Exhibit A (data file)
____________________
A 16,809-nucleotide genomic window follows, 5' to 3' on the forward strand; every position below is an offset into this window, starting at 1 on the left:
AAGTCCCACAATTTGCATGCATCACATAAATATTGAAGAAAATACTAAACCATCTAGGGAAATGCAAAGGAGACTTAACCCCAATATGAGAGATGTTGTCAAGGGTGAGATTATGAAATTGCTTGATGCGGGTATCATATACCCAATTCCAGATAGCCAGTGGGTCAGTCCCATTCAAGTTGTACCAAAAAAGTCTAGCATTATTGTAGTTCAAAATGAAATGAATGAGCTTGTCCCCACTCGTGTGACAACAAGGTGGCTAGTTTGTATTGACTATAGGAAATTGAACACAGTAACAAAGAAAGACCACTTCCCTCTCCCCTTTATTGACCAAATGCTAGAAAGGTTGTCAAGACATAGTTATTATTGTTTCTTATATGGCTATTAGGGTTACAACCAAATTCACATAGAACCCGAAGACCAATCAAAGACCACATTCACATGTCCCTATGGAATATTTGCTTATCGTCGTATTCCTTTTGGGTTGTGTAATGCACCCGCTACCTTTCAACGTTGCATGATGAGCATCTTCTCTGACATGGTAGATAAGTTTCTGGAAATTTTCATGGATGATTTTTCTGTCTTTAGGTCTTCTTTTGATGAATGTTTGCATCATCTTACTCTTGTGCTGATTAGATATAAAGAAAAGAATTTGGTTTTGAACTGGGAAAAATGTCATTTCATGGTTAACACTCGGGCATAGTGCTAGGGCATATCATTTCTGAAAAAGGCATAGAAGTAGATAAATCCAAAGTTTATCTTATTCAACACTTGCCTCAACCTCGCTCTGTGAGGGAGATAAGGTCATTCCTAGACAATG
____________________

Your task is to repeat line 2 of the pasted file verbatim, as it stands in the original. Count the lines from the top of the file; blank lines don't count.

AAGTCCCACAATTTGCATGCATCACATAAATATTGAAGAAAATACTAAACCATCTAGGGAAATGCAAAGGAGACTTAACCCCAATATGAGAGATGTTGTCAAGGGTGAGATTATGAAATTGCTTGATGCGGGTATCATATACCCAATTCCAGATAGCCAGTGGGTCAGTCCCATTCAAGTTGTACCAAAAAAGTCTAGCATTATTGTAGTTCAAAATGAAATGAATGAGCTTGTCCCCACTCGTGTGACAACAAGGTGGCTAGTTTGTATTGACTATAGGAAATTGAACACAGTAACAAAGAAAGACCACTTCCCTCTCCCCTTTATTGACCAAATGCTAGAAAGGTTGTCAAGACATAGTTATTATTGTTTCTTATATGGCTATTAGGGTTACAACCAAATTCACATAGAACCCGAAGACCAATCAAAGACCACATTCACATGTCCCTATGGAATATTTGCTTATCGTCGTATTCCTTTTGGGTTGTGTAATGCACCCGCTACCTTTCAACGTTGCATGATGAGCATCTTCTCTGACATGGTAGATAAGTTTCTGGAAATTTTCATGGATGATTTTTCTGTCTTTAGGTCTTCTTTTGATGAATGTTTGCATCATCTTACTCTTGTGCTGATTAGATATAAAGAAAAGAATTTGGTTTTGAACTGGGAAAAATGTCATTTCATGGTTAACACTCGGGCATAGTGCTAGGGCATATCATTTCTGAAAAAGGCATAGAAGTAGATAAATCCAAAGTTTATCTTATTCAACACTTGCCTCAACCTCGCTCTGTGAGGGAGATAAGGTCATTCCTAGACAATG